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Adams signs order to bolster fire safety after Bronx inferno

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Mayor Eric Adams announced a slew of new fire safety measures Sunday — two months after the deadly Bronx blaze at a building with a long history of violations.

With the aim of averting another tragedy like the Twin Parks high-rise fire that killed 17 people, Adams’ executive order will increase coordination between the FDNY and the city’s housing department, so the agencies can “identify safety violations earlier and increase fire safety compliance.”

The building had amassed more than two dozen violations and complaints before the Jan. 9 inferno, which was sparked by a faulty space heater that sources said had been left on for days.

“We must work towards equipping every New Yorker and every building in this city with the tools to avoid an unspeakable tragedy like the one we saw two months ago,” said Adams in a press release. “Today’s actions are an essential step towards the goal of preventing this kind of tragedy from ever occurring again.”

Executive Order 12 will increase “coordination and information-sharing” between the fire department and the Department of Housing Preservation and Development by mandating that HPD inspectors search for compliance with FDNY’s requirements in addition to housing code violations.

HPD will also check that the Fire Safety Notice is displayed on apartments’ front doors and notify FDNY in cases where it is not.

The new measures would “identify safety violations earlier and increase fire safety compliance.”
G.N.Miller/NYPost
The January 9 inferno at the Twin Parks high-rise killed 17 people.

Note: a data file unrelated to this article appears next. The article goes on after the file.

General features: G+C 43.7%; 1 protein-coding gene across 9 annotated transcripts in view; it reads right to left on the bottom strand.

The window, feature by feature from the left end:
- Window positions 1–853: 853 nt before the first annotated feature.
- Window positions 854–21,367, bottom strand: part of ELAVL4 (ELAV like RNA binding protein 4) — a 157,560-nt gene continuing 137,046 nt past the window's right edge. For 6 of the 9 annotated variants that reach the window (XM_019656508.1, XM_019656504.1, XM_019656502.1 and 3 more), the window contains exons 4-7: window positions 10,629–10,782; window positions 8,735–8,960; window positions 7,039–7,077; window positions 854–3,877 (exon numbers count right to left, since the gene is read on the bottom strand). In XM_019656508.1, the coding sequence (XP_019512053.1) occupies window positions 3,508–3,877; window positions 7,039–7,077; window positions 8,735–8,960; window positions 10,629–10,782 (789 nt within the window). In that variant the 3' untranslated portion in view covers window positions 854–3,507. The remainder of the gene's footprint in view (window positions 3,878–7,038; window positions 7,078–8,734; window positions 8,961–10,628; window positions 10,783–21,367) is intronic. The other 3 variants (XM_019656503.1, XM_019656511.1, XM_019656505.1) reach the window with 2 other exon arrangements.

Tomas E. Gaston
The Twin Parks building had amassed more than two dozen violations and complaints before the deadly fire.
Tomas E. Gaston

The order requires HPD to give FDNY access to fire safety-related violations found since January 1, 2021; the FDNY will use the data to ramp up inspections at buildings with high amounts of violations, according to the press release.

Additionally, FDNY and HPD will perform a “broad, educational fire safety outreach campaign.” As part of the effort, the fire department will partner with the Department of Education to teach students and staff about fire safety measures and evacuation protocols during fires.

“Educating New Yorkers on fire safety is among the most important goals of the Fire Department — and one we take very seriously,” Acting FDNY Commissioner Laura Kavanaugh said in a statement. “These new partnerships will strengthen the work we already do and help us reach the neediest residents in all corners of the city on fire education and prevention.”

The Twin Parks building’s owners were hit with a $3 billion, class-action suit that alleges the current and former owners of the Bronx apartment tower should be held liable for the fatal fire.
EPA/JUSTIN LANE

Along with the executive order, Adams vowed that City Hall is encouraging the City Council to pass fire safety legislation, including a potential bill to raise fines by an unspecified sum for landlords who falsely report rectifying a self-closing door violation.

In the January Bronx blaze, a malfunctioning third-floor apartment door did not automatically close, allowing smoke to spread throughout the 19-story high-rise, killing 17, including eight children.

In response, the building’s owners were hit with a $3 billion, class-action suit that alleges the current and former owners of the Bronx apartment tower should be held liable for the fatal fire because the landlords “had actual notice of defective conditions” in it.

Adams said that in addition to his executive order, City Hall is encouraging the City Council to pass fire safety legislation to raise fines for landlords who falsely report rectifying a self-closing door violation.
Ed Reed/Mayoral Photography Office

At a vigil two days after the fire, state Attorney General Letitia James vowed “to get to the bottom” of the blaze. Gov. Kathy Hochul, for her part, announced $2 million in aid for the tenants affected by the fire.

Meanwhile, top New York politicians demanded that Congress impose new regulations on privately-run housing complexes that receive federal subsidies like Twin Parks.

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